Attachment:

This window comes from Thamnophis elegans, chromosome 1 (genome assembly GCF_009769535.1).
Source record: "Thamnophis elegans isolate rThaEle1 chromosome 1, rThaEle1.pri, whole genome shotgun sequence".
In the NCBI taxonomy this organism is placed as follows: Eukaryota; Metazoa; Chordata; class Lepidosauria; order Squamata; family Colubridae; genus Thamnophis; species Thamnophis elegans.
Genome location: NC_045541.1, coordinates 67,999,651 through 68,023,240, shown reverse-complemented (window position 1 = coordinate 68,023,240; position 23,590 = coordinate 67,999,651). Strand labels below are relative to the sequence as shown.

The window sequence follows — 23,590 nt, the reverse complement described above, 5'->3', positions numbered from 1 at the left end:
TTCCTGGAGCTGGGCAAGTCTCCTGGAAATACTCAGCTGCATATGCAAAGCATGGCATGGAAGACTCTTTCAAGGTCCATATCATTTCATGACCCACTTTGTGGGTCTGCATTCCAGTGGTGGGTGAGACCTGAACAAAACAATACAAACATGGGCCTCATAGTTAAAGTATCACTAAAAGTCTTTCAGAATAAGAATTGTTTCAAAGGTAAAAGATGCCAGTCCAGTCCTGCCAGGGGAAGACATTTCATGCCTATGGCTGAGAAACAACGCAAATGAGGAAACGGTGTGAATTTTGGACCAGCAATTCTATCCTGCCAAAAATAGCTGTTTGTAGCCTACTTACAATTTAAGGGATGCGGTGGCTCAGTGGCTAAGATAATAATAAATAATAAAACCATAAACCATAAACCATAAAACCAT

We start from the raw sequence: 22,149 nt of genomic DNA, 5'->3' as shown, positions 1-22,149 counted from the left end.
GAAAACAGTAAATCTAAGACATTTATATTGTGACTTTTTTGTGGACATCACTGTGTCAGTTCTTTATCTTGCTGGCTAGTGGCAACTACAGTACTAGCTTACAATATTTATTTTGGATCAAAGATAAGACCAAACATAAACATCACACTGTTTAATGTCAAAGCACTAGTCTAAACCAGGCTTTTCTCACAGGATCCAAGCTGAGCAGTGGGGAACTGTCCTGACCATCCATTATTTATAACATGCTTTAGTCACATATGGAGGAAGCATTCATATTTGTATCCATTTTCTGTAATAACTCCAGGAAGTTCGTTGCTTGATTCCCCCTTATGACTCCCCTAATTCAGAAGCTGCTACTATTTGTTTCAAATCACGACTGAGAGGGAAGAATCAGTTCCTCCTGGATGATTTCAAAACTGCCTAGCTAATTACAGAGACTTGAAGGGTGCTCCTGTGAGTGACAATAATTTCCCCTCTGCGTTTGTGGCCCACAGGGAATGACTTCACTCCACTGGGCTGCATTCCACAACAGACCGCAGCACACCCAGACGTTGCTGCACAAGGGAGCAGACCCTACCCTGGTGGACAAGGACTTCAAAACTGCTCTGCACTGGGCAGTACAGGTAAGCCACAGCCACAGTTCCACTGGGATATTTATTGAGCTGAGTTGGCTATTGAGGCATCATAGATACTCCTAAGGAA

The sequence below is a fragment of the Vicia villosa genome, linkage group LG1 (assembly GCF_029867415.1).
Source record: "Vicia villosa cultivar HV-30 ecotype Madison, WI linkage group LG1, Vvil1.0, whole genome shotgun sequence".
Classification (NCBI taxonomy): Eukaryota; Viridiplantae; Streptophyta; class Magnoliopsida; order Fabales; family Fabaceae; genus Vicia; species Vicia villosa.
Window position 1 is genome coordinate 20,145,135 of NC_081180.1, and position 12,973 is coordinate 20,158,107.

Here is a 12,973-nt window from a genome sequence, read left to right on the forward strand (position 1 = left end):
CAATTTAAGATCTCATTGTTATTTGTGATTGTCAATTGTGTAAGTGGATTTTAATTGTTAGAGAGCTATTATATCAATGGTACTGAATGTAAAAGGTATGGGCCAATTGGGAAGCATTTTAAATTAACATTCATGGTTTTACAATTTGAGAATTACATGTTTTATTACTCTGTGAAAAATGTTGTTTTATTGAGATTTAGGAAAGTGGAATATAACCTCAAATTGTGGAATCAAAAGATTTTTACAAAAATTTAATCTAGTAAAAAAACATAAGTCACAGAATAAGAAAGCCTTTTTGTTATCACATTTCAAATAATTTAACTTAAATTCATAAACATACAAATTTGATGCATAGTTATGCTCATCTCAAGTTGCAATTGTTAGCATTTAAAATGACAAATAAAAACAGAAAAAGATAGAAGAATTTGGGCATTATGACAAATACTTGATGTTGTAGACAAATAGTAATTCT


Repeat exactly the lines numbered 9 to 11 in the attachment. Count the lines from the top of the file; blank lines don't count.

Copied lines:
The sequence below is a fragment of the Vicia villosa genome, linkage group LG1 (assembly GCF_029867415.1).
Source record: "Vicia villosa cultivar HV-30 ecotype Madison, WI linkage group LG1, Vvil1.0, whole genome shotgun sequence".
Classification (NCBI taxonomy): Eukaryota; Viridiplantae; Streptophyta; class Magnoliopsida; order Fabales; family Fabaceae; genus Vicia; species Vicia villosa.